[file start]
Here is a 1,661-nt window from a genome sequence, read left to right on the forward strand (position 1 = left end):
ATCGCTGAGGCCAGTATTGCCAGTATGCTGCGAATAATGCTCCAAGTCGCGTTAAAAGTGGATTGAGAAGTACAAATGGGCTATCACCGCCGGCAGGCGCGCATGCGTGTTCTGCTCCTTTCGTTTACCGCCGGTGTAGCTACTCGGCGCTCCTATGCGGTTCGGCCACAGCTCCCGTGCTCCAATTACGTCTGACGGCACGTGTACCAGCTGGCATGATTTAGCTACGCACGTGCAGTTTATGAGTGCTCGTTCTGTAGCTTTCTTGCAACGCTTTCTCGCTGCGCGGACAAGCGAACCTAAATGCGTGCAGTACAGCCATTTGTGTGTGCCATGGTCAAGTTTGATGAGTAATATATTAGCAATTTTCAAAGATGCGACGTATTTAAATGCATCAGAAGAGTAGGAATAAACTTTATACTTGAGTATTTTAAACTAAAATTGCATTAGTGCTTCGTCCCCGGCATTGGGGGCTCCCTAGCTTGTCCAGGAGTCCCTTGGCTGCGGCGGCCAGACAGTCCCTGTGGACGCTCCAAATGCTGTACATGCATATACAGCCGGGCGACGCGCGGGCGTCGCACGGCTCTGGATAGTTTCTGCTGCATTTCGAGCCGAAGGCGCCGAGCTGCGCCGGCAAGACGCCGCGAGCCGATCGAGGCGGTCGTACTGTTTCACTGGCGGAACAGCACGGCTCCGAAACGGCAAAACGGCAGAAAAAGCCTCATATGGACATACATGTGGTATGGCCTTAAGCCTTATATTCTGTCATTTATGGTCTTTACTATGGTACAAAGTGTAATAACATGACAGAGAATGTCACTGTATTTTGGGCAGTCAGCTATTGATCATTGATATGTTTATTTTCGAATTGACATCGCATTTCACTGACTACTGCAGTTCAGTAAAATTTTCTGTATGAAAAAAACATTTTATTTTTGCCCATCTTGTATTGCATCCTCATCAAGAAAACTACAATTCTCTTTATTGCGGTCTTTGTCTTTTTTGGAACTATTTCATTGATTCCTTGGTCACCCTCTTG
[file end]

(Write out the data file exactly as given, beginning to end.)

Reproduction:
Here is a 1,661-nt window from a genome sequence, read left to right on the forward strand (position 1 = left end):
ATCGCTGAGGCCAGTATTGCCAGTATGCTGCGAATAATGCTCCAAGTCGCGTTAAAAGTGGATTGAGAAGTACAAATGGGCTATCACCGCCGGCAGGCGCGCATGCGTGTTCTGCTCCTTTCGTTTACCGCCGGTGTAGCTACTCGGCGCTCCTATGCGGTTCGGCCACAGCTCCCGTGCTCCAATTACGTCTGACGGCACGTGTACCAGCTGGCATGATTTAGCTACGCACGTGCAGTTTATGAGTGCTCGTTCTGTAGCTTTCTTGCAACGCTTTCTCGCTGCGCGGACAAGCGAACCTAAATGCGTGCAGTACAGCCATTTGTGTGTGCCATGGTCAAGTTTGATGAGTAATATATTAGCAATTTTCAAAGATGCGACGTATTTAAATGCATCAGAAGAGTAGGAATAAACTTTATACTTGAGTATTTTAAACTAAAATTGCATTAGTGCTTCGTCCCCGGCATTGGGGGCTCCCTAGCTTGTCCAGGAGTCCCTTGGCTGCGGCGGCCAGACAGTCCCTGTGGACGCTCCAAATGCTGTACATGCATATACAGCCGGGCGACGCGCGGGCGTCGCACGGCTCTGGATAGTTTCTGCTGCATTTCGAGCCGAAGGCGCCGAGCTGCGCCGGCAAGACGCCGCGAGCCGATCGAGGCGGTCGTACTGTTTCACTGGCGGAACAGCACGGCTCCGAAACGGCAAAACGGCAGAAAAAGCCTCATATGGACATACATGTGGTATGGCCTTAAGCCTTATATTCTGTCATTTATGGTCTTTACTATGGTACAAAGTGTAATAACATGACAGAGAATGTCACTGTATTTTGGGCAGTCAGCTATTGATCATTGATATGTTTATTTTCGAATTGACATCGCATTTCACTGACTACTGCAGTTCAGTAAAATTTTCTGTATGAAAAAAACATTTTATTTTTGCCCATCTTGTATTGCATCCTCATCAAGAAAACTACAATTCTCTTTATTGCGGTCTTTGTCTTTTTTGGAACTATTTCATTGATTCCTTGGTCACCCTCTTG